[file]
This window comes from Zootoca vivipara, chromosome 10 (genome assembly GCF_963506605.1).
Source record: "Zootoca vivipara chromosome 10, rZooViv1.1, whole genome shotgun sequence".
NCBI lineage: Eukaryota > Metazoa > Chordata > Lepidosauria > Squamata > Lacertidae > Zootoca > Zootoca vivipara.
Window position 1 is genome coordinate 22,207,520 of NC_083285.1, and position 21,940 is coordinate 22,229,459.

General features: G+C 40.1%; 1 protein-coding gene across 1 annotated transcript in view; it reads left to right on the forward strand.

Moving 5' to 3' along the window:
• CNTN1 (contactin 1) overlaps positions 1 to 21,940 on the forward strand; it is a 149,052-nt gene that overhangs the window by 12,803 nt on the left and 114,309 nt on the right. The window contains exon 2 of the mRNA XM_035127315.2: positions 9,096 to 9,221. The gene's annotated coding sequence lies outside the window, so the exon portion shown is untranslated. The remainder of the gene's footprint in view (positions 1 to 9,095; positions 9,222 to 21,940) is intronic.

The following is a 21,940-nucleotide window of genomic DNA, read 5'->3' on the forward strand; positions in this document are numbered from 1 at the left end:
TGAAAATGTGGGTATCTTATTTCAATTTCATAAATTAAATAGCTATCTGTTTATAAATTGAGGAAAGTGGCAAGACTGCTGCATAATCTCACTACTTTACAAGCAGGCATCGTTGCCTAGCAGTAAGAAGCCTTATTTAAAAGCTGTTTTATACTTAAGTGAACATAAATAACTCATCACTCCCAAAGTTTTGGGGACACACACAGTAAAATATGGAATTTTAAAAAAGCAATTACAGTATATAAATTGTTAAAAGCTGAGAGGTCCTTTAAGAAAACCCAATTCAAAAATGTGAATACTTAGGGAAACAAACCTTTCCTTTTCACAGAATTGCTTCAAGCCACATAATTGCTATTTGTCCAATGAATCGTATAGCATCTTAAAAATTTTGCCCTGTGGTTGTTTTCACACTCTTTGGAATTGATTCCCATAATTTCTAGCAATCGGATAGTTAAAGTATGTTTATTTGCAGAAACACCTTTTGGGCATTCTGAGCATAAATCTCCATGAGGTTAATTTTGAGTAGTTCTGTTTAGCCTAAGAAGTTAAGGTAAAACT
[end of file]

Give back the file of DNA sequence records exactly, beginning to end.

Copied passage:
This window comes from Zootoca vivipara, chromosome 10 (genome assembly GCF_963506605.1).
Source record: "Zootoca vivipara chromosome 10, rZooViv1.1, whole genome shotgun sequence".
NCBI lineage: Eukaryota > Metazoa > Chordata > Lepidosauria > Squamata > Lacertidae > Zootoca > Zootoca vivipara.
Window position 1 is genome coordinate 22,207,520 of NC_083285.1, and position 21,940 is coordinate 22,229,459.

General features: G+C 40.1%; 1 protein-coding gene across 1 annotated transcript in view; it reads left to right on the forward strand.

Moving 5' to 3' along the window:
• CNTN1 (contactin 1) overlaps positions 1 to 21,940 on the forward strand; it is a 149,052-nt gene that overhangs the window by 12,803 nt on the left and 114,309 nt on the right. The window contains exon 2 of the mRNA XM_035127315.2: positions 9,096 to 9,221. The gene's annotated coding sequence lies outside the window, so the exon portion shown is untranslated. The remainder of the gene's footprint in view (positions 1 to 9,095; positions 9,222 to 21,940) is intronic.

The following is a 21,940-nucleotide window of genomic DNA, read 5'->3' on the forward strand; positions in this document are numbered from 1 at the left end:
TGAAAATGTGGGTATCTTATTTCAATTTCATAAATTAAATAGCTATCTGTTTATAAATTGAGGAAAGTGGCAAGACTGCTGCATAATCTCACTACTTTACAAGCAGGCATCGTTGCCTAGCAGTAAGAAGCCTTATTTAAAAGCTGTTTTATACTTAAGTGAACATAAATAACTCATCACTCCCAAAGTTTTGGGGACACACACAGTAAAATATGGAATTTTAAAAAAGCAATTACAGTATATAAATTGTTAAAAGCTGAGAGGTCCTTTAAGAAAACCCAATTCAAAAATGTGAATACTTAGGGAAACAAACCTTTCCTTTTCACAGAATTGCTTCAAGCCACATAATTGCTATTTGTCCAATGAATCGTATAGCATCTTAAAAATTTTGCCCTGTGGTTGTTTTCACACTCTTTGGAATTGATTCCCATAATTTCTAGCAATCGGATAGTTAAAGTATGTTTATTTGCAGAAACACCTTTTGGGCATTCTGAGCATAAATCTCCATGAGGTTAATTTTGAGTAGTTCTGTTTAGCCTAAGAAGTTAAGGTAAAACT